Laurel and Hardy

Tom McGrath
The Watermill Theatre
The Watermill Theatre Newbury

Paul Bigley as Stan Laurel and Gavin Spokes as Oliver Hardy Credit: Philip Tull
Laurel and Hardy Credit: Philip Tull
Laurel and Hardy Credit: Philip Tull

The Watermill Theatre’s production of Laurel and Hardy is an absolute delight. Written by Tom McGrath in 1976, this bittersweet, moving tale of the rise of two of cinema’s iconic comedians, Laurel and Hardy, is lovingly brought to the stage.

Paul Bigley playing Stan Laurel and Gavin Spokes as Oliver Hardy are consummate performers who bear an uncanny likeness to the famous couple and excel in their honest and sincere interpretations of this famous double act as they perfectly capture the essence of these two characters.

We discover them suspended in limbo after they have both died with only each other for comfort. They have a need to retell their personal story that reveals much of their particular journey through a rollercoaster life.

Much is revealed about their humble beginnings with Hardy coming from the Deep South in America and Laurel hailing from the north of England.

Laura McEwen’s impressive, evocative set in black and grey suggests the heydays of Hollywood, from the height of the silent movies to the introduction of sound onto the silver screen, which overtook the early music halls and vaudeville.

Interspersed into this biographical story are some glorious classic sketches that the comic duo performed. They instantly brought back memories, with the stepladder routine with Ollie continually catching his fingers and the hilarious wallpaper slapstick skit with perfect comic timing.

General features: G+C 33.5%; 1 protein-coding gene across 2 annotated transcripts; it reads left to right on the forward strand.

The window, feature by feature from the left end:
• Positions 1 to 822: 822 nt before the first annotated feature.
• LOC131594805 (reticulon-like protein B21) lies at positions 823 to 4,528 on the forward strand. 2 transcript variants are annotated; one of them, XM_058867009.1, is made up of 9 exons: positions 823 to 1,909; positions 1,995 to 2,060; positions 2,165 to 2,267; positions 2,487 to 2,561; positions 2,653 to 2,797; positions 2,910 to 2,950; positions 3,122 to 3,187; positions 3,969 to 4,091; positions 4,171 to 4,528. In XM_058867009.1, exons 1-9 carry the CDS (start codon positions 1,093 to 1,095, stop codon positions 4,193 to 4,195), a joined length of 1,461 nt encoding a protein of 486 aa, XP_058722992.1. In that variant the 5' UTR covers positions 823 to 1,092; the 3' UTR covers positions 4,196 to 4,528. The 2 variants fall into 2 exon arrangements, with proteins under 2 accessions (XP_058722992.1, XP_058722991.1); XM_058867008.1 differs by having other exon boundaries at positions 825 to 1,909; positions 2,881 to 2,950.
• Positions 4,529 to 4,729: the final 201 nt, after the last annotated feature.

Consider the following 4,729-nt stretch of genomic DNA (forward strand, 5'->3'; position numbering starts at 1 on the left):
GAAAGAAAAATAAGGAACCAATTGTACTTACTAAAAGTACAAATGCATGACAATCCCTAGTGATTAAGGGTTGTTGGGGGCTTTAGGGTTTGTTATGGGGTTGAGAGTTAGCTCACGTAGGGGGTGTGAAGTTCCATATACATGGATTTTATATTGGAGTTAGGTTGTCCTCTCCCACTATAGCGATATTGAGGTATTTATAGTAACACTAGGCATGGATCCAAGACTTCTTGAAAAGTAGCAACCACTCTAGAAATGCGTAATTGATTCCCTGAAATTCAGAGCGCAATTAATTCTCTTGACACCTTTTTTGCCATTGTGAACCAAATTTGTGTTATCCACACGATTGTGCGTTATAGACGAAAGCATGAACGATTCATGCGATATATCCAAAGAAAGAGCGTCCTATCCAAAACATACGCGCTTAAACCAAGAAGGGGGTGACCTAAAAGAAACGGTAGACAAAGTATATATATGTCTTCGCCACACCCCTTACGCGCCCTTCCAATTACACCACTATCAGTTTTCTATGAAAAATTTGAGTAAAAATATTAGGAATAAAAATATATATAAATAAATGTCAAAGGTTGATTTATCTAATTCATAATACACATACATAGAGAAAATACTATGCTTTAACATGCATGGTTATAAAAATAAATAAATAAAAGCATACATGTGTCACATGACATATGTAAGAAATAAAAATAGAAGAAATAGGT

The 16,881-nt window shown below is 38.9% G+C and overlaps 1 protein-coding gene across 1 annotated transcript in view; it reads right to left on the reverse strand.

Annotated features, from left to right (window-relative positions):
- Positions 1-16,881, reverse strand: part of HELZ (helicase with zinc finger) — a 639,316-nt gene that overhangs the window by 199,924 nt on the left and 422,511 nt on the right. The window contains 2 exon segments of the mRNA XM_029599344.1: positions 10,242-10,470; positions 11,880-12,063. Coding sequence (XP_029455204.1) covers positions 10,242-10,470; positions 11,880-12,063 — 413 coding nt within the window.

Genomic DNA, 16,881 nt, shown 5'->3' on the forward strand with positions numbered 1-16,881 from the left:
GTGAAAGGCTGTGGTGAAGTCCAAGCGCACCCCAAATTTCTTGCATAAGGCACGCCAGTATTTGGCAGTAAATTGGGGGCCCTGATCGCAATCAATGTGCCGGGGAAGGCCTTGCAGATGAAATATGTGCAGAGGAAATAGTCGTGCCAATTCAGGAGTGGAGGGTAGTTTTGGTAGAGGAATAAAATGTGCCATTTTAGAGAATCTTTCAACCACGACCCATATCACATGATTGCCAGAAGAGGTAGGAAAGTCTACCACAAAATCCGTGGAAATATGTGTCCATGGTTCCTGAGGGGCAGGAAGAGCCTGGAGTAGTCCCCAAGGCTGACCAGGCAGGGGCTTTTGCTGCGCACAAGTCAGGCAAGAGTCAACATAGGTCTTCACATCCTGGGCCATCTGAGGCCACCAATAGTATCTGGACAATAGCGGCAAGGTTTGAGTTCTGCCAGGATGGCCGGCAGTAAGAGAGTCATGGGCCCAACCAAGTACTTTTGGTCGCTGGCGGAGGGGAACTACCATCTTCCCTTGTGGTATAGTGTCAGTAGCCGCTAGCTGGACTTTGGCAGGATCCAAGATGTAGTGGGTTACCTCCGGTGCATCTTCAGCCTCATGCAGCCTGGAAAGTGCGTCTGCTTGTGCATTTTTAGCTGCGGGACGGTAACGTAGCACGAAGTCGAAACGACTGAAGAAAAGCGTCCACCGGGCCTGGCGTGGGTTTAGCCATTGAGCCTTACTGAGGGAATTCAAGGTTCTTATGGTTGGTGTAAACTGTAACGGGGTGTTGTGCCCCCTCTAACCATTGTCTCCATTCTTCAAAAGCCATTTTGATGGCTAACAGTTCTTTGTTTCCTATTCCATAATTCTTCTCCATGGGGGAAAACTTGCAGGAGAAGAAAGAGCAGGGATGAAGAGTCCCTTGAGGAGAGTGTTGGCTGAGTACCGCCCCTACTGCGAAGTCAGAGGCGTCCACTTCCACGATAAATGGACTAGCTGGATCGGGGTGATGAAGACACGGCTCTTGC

There’s a host of famous one-liners such as Hardy asking Laurel who was on the 'phone and Laurel replies, “It was someone saying it’s a long distance from Atlanta Georgia, so I said it sure is,” then he hangs up.

There are also many songs that helped to further their careers including "The Lonesome Pine" and "Shine on Harvest Moon", beautifully sung, and some scintillating dance routines that perfectly create the era.

Bigley and Stokes also play myriad characters that influenced their lives from parents, friends and wives; they had six between them with Stan marrying the same woman twice.

They made over 40 films in the course of ten years working for the impresario and producer Hal Roach who controlled their output. Stan felt that Roach was stifling their potential and eventually they parted company with the studio, but this was to prove a huge mistake and their popularity began to wane.

Paul Foster directs with panache and it is sensitively lit by Richard Howell. Richard Sisson on piano has composed some fine accompanying music that is in keeping with the period and adds to the action.

This is an outstanding production and is the ideal summer treat. Not to be missed.

Reviewer: Robin Strapp